Neighborhood Watch.

When I think back to my fondest memories of my grandmother, one prominent image always comes to mind. Her hands tucked softly behind her back, pacing the large window in the living room, checking on the neighborhood on-goings. She knew everything that was going on with her neighbors at all times. Gossip, drama, stories – call it what you will – my grandmother was always “in the know”.

I’m sure the police scanner constantly buzzing in the background assisted with this knowledge.

scanner degree

The next degree I’ll be pursuing.

As I get older, I’ve realized this trait is apparently hereditary. I catch myself looking out my large front windows with my own hands held gently behind my back, leaning one way or another to get the ideal view.

A car coming down the street? I have to check.
Someone talking outside? Let’s have a look.
Neighbors yelling and fighting? Make sure I catch an ear-full.

The worst part of this hereditary gene is that I don’t even like my neighbors. Or neighbors in general. You’ll never catch this lady baking a fresh pie or treat for incoming neighbors. Welcoming committee? Try background search via internet.

Not that I can be blamed. (Get ready for some Grade-A self reasoning.)

When I was very young, my neighbors had domestic disputes regularly where firearms and cops were bound to be involved. After my parents purchased their first house, we had an eccentric next door neighbor who began drinking when the sun rose and slurred crazy thoughts about being similar to Jesus. And my first experience living by myself involved SWAT-affiliated neighbors. Which brings us to today, where my neighbors (aka: half the neighborhood) run rampantly all over the yard, under my windows, and are constantly outside yelling as if they are being featured on the television show ‘Cops’.

Clearly I need an A-Team like this.

Clearly I need an A-Team like this.

Despite this constant state of annoyance and frustration with my neighborhood, I still have that urge. The need to know what’s going on with everyone, even though it really doesn’t affect me in any way, shape, or form. My guy laughs at this intrigue, but secretly enjoys when I fill him in on the knowledge I’ve gained. Or made up.

We have several hoarders in the neighborhood. Their windows constantly closed, even during the Summer when the sun knocks politely on the panes asking to be let in. Alcoholics are numerous too. This is witnessed when driving home on a Friday night and neighbors are already standing out on their front lawn, beer in hand. A heroin-addiction support group has also been founded on one corner, where they yell about the drug, with a fire and music blasting, every single night of the year when it’s warm.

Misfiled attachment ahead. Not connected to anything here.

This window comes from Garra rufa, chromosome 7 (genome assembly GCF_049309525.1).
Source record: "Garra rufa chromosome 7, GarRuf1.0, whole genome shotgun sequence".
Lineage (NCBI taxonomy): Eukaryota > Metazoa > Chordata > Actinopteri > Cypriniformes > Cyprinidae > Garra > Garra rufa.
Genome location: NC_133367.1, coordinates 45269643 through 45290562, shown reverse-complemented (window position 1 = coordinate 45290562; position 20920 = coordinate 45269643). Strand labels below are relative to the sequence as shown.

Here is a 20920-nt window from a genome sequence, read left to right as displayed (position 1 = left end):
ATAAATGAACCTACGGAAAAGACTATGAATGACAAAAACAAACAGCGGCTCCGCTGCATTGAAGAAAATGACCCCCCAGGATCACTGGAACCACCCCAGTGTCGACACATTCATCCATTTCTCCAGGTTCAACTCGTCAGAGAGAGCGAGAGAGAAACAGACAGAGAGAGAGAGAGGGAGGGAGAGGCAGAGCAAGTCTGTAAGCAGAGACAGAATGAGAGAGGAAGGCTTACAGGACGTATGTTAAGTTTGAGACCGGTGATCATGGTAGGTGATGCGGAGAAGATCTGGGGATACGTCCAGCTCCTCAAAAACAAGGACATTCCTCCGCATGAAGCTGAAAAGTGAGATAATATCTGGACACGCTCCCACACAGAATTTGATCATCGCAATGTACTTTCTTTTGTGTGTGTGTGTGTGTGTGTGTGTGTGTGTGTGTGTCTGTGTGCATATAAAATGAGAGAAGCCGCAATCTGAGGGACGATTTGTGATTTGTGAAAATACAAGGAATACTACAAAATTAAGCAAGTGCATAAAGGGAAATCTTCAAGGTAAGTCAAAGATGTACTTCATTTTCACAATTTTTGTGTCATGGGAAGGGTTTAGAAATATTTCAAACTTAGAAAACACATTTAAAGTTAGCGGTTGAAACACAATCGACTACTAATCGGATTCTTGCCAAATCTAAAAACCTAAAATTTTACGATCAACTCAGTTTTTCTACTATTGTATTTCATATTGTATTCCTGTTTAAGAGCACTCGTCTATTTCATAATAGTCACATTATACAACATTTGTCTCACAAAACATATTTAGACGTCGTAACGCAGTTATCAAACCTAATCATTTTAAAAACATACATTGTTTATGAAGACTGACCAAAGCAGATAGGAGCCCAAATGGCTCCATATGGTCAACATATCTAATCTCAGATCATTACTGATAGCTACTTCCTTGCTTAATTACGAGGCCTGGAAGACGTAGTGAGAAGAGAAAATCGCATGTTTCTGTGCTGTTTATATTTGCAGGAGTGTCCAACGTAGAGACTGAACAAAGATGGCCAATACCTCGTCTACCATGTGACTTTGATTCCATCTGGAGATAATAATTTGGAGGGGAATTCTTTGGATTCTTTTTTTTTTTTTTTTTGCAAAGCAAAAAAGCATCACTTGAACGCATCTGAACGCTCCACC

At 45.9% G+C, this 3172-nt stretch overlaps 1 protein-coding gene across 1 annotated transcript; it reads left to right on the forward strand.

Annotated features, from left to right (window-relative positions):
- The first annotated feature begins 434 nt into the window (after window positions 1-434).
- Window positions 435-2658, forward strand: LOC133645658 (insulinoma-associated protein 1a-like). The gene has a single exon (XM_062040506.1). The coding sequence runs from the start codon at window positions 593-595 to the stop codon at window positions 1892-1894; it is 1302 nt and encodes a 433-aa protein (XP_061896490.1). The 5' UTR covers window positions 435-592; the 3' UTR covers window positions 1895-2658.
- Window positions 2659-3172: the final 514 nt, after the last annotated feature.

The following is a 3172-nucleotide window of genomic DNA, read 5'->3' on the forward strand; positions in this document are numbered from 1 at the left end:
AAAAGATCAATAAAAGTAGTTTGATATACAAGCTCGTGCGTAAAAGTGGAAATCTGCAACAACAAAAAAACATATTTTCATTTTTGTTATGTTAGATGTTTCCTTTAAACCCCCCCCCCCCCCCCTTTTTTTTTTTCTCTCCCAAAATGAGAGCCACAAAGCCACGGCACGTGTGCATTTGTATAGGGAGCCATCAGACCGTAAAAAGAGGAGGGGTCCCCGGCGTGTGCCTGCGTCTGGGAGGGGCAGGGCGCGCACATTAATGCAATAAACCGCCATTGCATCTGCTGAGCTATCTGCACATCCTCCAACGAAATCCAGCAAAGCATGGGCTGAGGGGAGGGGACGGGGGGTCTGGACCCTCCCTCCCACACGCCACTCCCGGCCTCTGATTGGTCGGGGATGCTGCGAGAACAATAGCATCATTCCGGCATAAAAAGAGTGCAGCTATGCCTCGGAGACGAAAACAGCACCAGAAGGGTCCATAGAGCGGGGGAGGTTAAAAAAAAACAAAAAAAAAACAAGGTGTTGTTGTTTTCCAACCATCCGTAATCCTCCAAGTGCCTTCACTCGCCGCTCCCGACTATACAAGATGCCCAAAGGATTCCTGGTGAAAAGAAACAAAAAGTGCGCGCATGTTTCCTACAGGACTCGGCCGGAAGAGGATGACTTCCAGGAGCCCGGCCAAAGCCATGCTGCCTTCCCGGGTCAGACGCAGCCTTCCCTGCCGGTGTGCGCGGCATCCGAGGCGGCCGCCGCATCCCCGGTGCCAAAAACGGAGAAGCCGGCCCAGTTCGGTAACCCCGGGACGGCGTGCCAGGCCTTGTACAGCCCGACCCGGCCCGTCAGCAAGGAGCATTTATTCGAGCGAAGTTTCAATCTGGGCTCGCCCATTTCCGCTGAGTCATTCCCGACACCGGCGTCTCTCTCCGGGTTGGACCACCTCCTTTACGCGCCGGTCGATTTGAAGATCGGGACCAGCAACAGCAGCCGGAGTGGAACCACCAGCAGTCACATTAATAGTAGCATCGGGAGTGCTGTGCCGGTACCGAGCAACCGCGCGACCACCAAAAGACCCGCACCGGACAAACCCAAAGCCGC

I’ve handed out a few OCD diagnoses as well, especially for the man who hits golf balls into the woods from the hours of 4:00am to 7:00am, every single day – rain, snow, sleet. Shit, apocalyptic conditions couldn’t even slow him down. Lastly, and my personal favorite, I’ve pinned one neighbor as the head of a child prostitution ring. You hear children crying from his house at all hours, yet you rarely see anyone come or go. Except under the cloak of darkness.

Pretty close to some of the neighbors.

Pretty close to some of the neighbors.

You name it, we’ve got it in my neighborhood. With the odd-ball cast of characters, it’s hard to keep track of all the latest buzz. But just like my grandmother, I’m committed to the job.

It’s a messy world out there, but someone has to keep track of it.

3 responses to “Neighborhood Watch.

  1. Think of it this way: knowledge (in this case, of ones derelict neighbors) is power; and power helps you stay safe from said derelict neighbors. I have many such tales of hoodlum neighbors too, so I feel your pain!

  2. Reblogged this on aspen54 and commented:
    Your commitment is honorable!

Time to share a tale of your own...

Fill in your details below or click an icon to log in: Logo

You are commenting using your account. Log Out /  Change )

Google photo

You are commenting using your Google account. Log Out /  Change )

Twitter picture

You are commenting using your Twitter account. Log Out /  Change )

Facebook photo

You are commenting using your Facebook account. Log Out /  Change )

Connecting to %s